Often portrayed as a behavior akin to drug addiction, new research offers evidence that binging on junk food — a psychiatric illness that affects 15 million Americans — might be inhibited by a medication now used to help sustain recovery from alcohol and drug abuse. The findings were presented at Neuroscience 2012, the annual meeting of the Society for Neuroscience and the world’s largest source of emerging news about brain science and health by Angelo Blasio, PhD, from BUSM’s Laboratory of Addictive Disorders.
Blasio, along with the study’s senior author Pietro Cottone, PhD, an assistant professor of pharmacology and psychiatry, found that when they used the drug naltrexone to block receptors in a part of the brain involved in seeking rewards and making decisions, excessive consumption of highly palatable foods was curbed.
“These results may open new avenues of investigation toward developing pharmacological treatments for Binge Eating Disorder in humans,” Blasio said. Cottone added “People who engage in this behavior often describe it as a compulsive loss of control and our work shows there may be medications that can help them regain control.”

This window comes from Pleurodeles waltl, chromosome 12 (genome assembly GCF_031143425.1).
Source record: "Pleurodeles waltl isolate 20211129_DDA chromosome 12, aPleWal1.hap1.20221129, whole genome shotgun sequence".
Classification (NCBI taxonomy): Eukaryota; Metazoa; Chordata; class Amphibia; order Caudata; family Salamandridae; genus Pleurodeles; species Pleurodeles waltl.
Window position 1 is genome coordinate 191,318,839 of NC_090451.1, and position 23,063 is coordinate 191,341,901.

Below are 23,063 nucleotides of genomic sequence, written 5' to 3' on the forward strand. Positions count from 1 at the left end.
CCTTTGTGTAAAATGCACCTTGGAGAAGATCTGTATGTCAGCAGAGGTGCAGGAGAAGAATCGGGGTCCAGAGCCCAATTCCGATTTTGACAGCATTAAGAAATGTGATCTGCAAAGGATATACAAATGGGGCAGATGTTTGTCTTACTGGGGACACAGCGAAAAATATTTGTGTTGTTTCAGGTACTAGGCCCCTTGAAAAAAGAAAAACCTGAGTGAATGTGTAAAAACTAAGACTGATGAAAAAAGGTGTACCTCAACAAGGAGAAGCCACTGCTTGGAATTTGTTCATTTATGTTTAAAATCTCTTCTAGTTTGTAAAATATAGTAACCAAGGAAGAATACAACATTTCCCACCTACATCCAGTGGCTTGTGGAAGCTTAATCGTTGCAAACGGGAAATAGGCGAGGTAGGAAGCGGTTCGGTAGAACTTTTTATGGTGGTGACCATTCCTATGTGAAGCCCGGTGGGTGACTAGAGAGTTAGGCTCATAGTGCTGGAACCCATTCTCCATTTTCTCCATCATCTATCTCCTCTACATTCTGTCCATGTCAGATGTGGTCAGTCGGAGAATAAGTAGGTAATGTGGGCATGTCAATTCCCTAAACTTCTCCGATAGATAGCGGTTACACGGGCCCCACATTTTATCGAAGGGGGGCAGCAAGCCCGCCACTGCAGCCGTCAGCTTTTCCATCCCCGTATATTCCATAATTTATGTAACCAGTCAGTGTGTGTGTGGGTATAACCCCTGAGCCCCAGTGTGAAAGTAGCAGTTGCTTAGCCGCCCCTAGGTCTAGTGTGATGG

Other contributors to the study are Valentina Sabino, PhD co-director of the Laboratory of Addictive Disorders with Dr. Cottone and Luca Steardo, MD PhD, Professor of Pharmacology at the Sapienza University, Rome, Italy.
Research was supported by the National Institute on Drug Abuse, National Institute of Mental Health, National Institute on Alcohol Abuse and Alcoholism, and the Peter Paul Career Development Professorship.